Do Your Bit! Women on the Home Front



W. T. Benda, “You can help–American Red Cross,” 1918. Library of Congress, Prints & Photographs Division, WWI Posters, LC-USZC4-9645

The King City Chronicle announced in its September 14, 1917, issue that the national Red Cross had granted King City permission to form a local branch. The first meeting, to be held a week later, would show ways to “be better enabled to ‘Do Your Bit’ to aid in the great cause . . . for the rights of humanity and of nations.” Businesses were asked to close during the time of the meeting, between 2 and 3 pm.

King City wasn’t alone in setting up a Red Cross chapter. After President Wilson established the War Council for the American Red Cross in May 1917, the relief organization mounted an impressive campaign to win public support in raising money, volunteering, and producing items “for the benefit of soldiers.”

The campaign succeeded. Between 1914 and 1918, Red Cross chapters grew in number from 107 to 3,864, and membership swelled from 16,000 to over 20 million adults, plus an additional 11 million children in the Junior Red Cross.*

Within weeks of that September meeting in King City, residents had formed committees and started to work. The Military Relief Committee oversaw the kind of work my family did–knitting, making hospital supplies, comfort kits, and–here’s a surprise–“snipping.”  (My mind swerved over to “snippy” as I wondered why there was need to organize that activity.)  The Chronicle ran a special explanation.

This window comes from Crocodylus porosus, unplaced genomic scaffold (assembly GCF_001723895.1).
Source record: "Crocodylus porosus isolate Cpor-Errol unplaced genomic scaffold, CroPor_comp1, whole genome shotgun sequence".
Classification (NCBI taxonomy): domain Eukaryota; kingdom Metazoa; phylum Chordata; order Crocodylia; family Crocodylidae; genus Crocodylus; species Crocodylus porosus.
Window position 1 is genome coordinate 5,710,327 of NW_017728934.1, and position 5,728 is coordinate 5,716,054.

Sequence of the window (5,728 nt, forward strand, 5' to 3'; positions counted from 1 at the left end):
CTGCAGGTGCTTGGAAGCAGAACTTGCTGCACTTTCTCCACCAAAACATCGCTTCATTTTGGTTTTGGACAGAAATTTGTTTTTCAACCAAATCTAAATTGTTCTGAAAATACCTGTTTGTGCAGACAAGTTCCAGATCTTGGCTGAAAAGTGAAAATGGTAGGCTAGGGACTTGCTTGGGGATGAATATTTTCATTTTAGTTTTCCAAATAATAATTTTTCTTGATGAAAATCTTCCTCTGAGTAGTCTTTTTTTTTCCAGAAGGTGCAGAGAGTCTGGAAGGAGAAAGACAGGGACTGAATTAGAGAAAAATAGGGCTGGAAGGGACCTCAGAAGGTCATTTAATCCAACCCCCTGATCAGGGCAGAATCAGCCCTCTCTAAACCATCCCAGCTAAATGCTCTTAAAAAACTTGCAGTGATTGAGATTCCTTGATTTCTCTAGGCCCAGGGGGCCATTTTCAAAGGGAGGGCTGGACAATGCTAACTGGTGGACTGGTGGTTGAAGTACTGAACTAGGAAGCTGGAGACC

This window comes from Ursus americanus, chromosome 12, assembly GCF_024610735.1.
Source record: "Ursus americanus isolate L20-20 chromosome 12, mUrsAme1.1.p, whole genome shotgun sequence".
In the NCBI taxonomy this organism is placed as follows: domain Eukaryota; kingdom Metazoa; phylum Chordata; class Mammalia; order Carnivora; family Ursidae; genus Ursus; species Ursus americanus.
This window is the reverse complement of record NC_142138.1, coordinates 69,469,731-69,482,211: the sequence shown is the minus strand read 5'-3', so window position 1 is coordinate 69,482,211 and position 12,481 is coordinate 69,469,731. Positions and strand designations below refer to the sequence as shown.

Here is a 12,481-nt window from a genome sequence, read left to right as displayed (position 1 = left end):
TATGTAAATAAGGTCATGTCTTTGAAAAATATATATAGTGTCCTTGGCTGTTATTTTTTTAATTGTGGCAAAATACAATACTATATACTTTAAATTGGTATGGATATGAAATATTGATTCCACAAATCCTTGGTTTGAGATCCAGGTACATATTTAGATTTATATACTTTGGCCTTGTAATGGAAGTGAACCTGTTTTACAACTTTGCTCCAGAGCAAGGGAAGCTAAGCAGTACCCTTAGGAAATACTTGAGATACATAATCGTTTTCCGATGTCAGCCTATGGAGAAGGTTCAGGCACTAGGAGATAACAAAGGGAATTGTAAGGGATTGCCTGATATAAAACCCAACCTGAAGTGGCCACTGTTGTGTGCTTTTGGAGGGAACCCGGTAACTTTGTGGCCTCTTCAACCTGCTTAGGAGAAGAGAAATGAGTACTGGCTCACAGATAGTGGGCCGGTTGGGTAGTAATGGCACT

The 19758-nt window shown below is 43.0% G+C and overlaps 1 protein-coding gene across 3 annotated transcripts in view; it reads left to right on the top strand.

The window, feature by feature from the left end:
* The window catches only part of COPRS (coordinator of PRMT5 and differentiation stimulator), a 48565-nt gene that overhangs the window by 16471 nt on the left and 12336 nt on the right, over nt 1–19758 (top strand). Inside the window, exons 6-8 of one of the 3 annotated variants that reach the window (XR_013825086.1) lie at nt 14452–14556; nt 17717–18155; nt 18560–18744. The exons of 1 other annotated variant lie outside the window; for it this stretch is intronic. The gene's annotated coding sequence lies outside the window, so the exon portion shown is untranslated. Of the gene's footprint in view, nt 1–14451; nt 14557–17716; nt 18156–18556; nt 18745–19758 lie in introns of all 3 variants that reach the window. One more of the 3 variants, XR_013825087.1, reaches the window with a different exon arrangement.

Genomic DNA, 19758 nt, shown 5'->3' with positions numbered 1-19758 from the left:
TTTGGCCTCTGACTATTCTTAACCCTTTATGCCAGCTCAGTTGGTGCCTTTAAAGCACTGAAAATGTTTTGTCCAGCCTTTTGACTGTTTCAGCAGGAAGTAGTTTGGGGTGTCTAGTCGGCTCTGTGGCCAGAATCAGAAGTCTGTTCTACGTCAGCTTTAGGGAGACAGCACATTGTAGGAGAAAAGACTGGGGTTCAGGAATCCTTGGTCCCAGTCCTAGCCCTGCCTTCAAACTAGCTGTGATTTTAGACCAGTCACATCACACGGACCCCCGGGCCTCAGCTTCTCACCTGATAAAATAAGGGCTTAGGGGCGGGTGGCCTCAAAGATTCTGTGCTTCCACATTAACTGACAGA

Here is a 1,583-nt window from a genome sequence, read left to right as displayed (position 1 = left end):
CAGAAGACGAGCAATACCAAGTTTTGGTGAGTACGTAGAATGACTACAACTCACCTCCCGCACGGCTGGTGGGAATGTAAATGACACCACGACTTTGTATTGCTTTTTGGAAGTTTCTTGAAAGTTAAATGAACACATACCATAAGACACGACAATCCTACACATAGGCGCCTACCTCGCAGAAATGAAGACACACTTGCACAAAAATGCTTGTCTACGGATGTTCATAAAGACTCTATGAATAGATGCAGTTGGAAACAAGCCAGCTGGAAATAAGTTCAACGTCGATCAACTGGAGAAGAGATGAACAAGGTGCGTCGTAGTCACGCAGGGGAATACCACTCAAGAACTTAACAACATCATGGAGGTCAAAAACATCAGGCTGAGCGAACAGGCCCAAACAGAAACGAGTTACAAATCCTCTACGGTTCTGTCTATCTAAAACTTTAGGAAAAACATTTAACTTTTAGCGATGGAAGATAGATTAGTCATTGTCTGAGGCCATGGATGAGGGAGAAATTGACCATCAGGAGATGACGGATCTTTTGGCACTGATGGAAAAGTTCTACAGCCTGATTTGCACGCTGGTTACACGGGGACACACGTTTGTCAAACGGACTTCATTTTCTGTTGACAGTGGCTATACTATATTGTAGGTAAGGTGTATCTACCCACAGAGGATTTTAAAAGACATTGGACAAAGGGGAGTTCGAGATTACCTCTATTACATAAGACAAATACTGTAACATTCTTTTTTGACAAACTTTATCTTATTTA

King City Chronicle, October 19, 1917.

My family certainly “did their bit.” Grandma, her younger sister Mary, and their mother made over 200 garments, most of them sewn, for the Red Cross and other agencies, according to an account of my great-grandmother. Many of these pieces were bandages needed in hospitals, here and abroad, for injured soldiers. Just as my great-grandmother kept track of what they’d made, so did Red Cross chapters. On November 23, 1917, the Chronicle ran a first-page story, noting “King City Chapter has turned out more knitted garments than any other chapter in the County.”

Grandma parlor?

I imagine settings like this, in a farmhouse parlor, where women gathered to work on wartime projects. From our family collection of photographs, undated and women unidentified.